Climate change could have serious implications for earthworm communities, according to the first global earthworm map published on 24 October in Nature (1).
Earthworms are arguably one of the most important groups of animal on the plant and key components of land-based ecosystems. Sometimes referred to as ‘ecosystem engineers’, they are responsible for cycling nutrients throughout soil ecosystems, decomposing organic matter, and mixing soil elements, among other important functions. This might be why there are so many worms — the total earthworm biomass of area is often much larger than the total biomass of all mammals in the same area.
First earthworm atlas
Starting in 2016, the team of researchers led soil ecologist Dr Helen Phillips at the German Centre for Integrative Biodiversity Research (iDiv) in Leipzig, began contacting researchers around the globe and asking for their data on earthworms.
First, they compiled data provided by 140 researchers and evaluated the data to ensure it was comparable from site to site. And finally, used computer modelling to create a global map. Now, this first-ever global atlas of earthworms combines global data on earthworm diversity, abundance, and biomass from 6928 sites in 57 countries.
Senior authors Prof Nico Eisenhauer of iDiv and Dr Erin Cameron or Saint Mary’s University in the UK said they were surprised and delighted by how much data researchers were willing to share.
The map shows that belowground biodiversity typically increases from low to high latitudes, which is the opposite of patterns observed for aboveground species, such as birds, insects, and plants. More specifically, local earthworm diversity is highest in more temperate regions like Europe, northeastern USA, and New Zealand, whereas numbers of aboveground species are highest in the tropics.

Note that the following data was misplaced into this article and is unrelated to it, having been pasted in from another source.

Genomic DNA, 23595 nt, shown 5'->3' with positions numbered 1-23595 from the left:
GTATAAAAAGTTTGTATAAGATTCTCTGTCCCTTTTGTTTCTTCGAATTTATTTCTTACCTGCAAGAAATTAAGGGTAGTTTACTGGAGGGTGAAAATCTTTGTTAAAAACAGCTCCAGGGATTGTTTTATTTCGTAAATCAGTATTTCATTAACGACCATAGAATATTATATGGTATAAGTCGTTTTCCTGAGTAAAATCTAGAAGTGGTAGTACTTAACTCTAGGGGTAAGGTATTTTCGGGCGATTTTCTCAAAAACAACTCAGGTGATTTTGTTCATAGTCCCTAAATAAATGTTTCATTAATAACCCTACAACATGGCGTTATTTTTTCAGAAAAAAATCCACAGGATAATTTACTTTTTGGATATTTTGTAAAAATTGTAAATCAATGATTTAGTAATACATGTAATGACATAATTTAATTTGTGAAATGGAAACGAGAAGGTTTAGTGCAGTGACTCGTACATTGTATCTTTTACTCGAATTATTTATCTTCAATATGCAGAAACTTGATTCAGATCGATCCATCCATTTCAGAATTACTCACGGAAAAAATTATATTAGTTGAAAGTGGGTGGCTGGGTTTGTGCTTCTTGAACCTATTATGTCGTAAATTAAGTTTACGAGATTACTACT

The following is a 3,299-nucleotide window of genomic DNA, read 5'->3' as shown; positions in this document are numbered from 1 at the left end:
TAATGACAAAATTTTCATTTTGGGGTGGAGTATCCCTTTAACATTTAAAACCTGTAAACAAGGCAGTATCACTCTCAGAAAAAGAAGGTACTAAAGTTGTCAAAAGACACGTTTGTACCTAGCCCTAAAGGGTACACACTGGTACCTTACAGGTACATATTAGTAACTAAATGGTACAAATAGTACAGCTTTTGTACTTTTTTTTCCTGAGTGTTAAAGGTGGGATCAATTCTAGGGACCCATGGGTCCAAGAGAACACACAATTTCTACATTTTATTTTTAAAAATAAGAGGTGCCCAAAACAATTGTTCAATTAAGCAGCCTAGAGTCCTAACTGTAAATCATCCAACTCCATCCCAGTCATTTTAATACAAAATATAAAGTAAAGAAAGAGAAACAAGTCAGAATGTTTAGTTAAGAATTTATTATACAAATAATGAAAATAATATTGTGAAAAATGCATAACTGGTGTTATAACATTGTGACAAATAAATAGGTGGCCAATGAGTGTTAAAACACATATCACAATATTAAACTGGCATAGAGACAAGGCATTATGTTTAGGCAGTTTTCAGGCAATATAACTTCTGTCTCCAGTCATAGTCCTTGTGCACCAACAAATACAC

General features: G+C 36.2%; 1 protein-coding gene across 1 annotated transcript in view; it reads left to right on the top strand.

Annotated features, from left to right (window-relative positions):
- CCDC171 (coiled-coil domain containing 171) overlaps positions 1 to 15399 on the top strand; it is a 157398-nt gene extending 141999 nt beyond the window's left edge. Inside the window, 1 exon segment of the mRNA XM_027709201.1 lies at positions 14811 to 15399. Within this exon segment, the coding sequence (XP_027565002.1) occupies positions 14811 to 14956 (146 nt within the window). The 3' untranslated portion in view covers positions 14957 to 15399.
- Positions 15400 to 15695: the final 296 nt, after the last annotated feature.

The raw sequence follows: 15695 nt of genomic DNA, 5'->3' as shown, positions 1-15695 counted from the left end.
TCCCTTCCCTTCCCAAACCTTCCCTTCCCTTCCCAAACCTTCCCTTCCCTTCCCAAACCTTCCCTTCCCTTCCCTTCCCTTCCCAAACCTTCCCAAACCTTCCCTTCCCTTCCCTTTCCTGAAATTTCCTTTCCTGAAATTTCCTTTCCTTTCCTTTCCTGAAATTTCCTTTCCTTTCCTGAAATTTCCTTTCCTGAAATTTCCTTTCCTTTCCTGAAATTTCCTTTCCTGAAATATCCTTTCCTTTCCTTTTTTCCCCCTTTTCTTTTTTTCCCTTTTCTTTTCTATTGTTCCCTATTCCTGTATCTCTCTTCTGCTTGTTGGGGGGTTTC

Patterns were also similar for earthworm abundance (number of earthworms per are) and earthworm biomass (mass of earthworms per area). But while there are fewer earthworms in the tropics, the variation from location to location seems to be much higher. However, many tropical earthworm species have not been identified yet, so it’s still uncertain whether earthworms in one region are the same as those found in another.
Interestingly, they also found that climate is more important in shaping earthworm communities than properties of the soil itself. Precipitation and temperature have the largest influence on the number, abundance, and biomass of earthworms.
This means that climate change could have a significant impact on earthworm populations and on functions and ecosystem services they provide, explains Eisenhauer. And given their important role in soil ecosystems, this raises concerns about the “potential cascading effects on other organisms such as microbes, soil insects, and plants.”
Putting knowledge into action
Conservation efforts usually focus on aboveground biodiversity, whereas equally important belowground critters are easily forgotten. Therefore, biodiversity hotspots should be reassessed to include earthworms and protecting earthworms and other belowground species should be made a priority.
Climate change could affect the essential functions that earthworms and other soil organisms provide. And without earthworms, soil health and plant productivity are at stake.
(1) Phillips, H.R.P. et al. Global distribution of earthworm diversity. Science (2019). DOI: 10.1126/science.aax4851